The TriRig Mercury Pedal - just 71 grams per pair.

Discuss light weight issues concerning road bikes & parts.
amnesia
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by amnesia

Some on their way to me in the UK :)


Another 120g shaved off my Focus !

claus
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by claus

TriRig wrote:The weight went up to 93g per pair .... There's no weight limit,


How about a 71g version with a weight limit (maybe 70kg? I doubt a weight limit of 60kg would find many buyers...)

by Weenie


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djconnel
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by djconnel

I'd definitely go for the weight limit option. I'm a big fan of weight limits.

The value of parts at this point decreases by around $5/gram weight increase.

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djconnel
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by djconnel

Here's a plot of claimed mass versus list price for these pedals. Listings contained only a single number, for an AeroLite Ti Road, and that was a few grams over claimed. Cleat mass is close to a wash, so I omitted that (TriRig claims cleats w/ screws, others w/o, so I can't include that).

Image

added The present batch are sold out. Would be cool to add hollow axle option next time.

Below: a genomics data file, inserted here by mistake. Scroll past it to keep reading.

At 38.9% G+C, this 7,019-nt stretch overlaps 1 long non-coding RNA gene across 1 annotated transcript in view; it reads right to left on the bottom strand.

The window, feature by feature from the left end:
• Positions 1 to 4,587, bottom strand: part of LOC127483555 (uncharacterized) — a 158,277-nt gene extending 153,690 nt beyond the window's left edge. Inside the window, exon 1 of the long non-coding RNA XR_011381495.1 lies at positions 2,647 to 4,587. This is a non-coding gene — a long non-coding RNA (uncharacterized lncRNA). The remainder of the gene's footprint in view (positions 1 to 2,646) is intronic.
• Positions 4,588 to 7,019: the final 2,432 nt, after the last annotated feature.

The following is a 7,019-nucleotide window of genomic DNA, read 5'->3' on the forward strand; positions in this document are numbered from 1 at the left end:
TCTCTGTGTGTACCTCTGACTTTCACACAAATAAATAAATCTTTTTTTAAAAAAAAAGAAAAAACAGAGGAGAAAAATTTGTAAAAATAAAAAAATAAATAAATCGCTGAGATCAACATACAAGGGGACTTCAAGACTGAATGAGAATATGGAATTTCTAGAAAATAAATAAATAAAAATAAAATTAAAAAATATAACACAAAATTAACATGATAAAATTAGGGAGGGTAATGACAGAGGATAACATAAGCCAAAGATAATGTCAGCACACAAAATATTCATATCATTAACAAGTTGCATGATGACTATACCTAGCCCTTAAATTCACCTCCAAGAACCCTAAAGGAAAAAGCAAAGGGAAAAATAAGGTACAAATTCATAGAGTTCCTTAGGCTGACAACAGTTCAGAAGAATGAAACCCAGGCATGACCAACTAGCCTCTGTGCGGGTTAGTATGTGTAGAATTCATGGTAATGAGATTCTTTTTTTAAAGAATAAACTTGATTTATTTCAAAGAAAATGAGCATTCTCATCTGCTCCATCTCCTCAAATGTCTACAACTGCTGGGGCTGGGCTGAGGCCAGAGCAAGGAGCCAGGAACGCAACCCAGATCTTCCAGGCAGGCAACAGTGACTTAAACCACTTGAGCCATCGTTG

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MarkGiardini
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by MarkGiardini

I'd be keen to lash out the $250 on these, if anything, it's one more thing to compare my Speedplays too!
KWalker wrote:chill out perv dogs, homegirl is still only 17.

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TriRig
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by TriRig

I knew there would be people interested in dual versions. Unfortunately, we discovered it wasn't simply rider weight that plays into pedal failure - even a light rider who's very strong can use their upper body to "pull" themselves harder against the pedal, causing greater force than their weight alone would suggest. So we couldn't predictably say that "under X kilograms, the hollow spindles are safe." And I simply was not comfortable having a product in the marketplace that could fail at such a critical point on the bike, possibly causing real injury. So I made a firm decision ONLY to produce the solid-spindle version. The hollow cores will not be made available.

Yeah, it would have been cool to be able to claim the "world's lightest pedals." But make no mistake, the solid-core Mercury pedals are still INCREDIBLY light. At 93g for the pair, they're still a whopping 30% lighter than Speedplay Nanograms! They're almost 65% lighter than Shimano Dura-Ace! Yet they don't have the compromises that the other pedals in this category do -- Aerolite pedals don't work on normal shoes, and Ultralite pedals require a two-step entry AND exit (making me very concerned about emergency exits). Mercury is incredibly simple to enter and exit, and will never pose a problem during emergency exits.

To me, there's much more to these pedals than just being silly light; I think they are amazing beyond their (still) amazingly low weight. There's the industry-lowest stack height, the Q-factor adjustment, the simplicity and ease of maintenance, etc. Yeah, it's *possible* to drop a couple more grams, but I'm delighted that just a few grams of extra titanium made it possible for EVERYONE to safely enjoy the benefits of Mercury.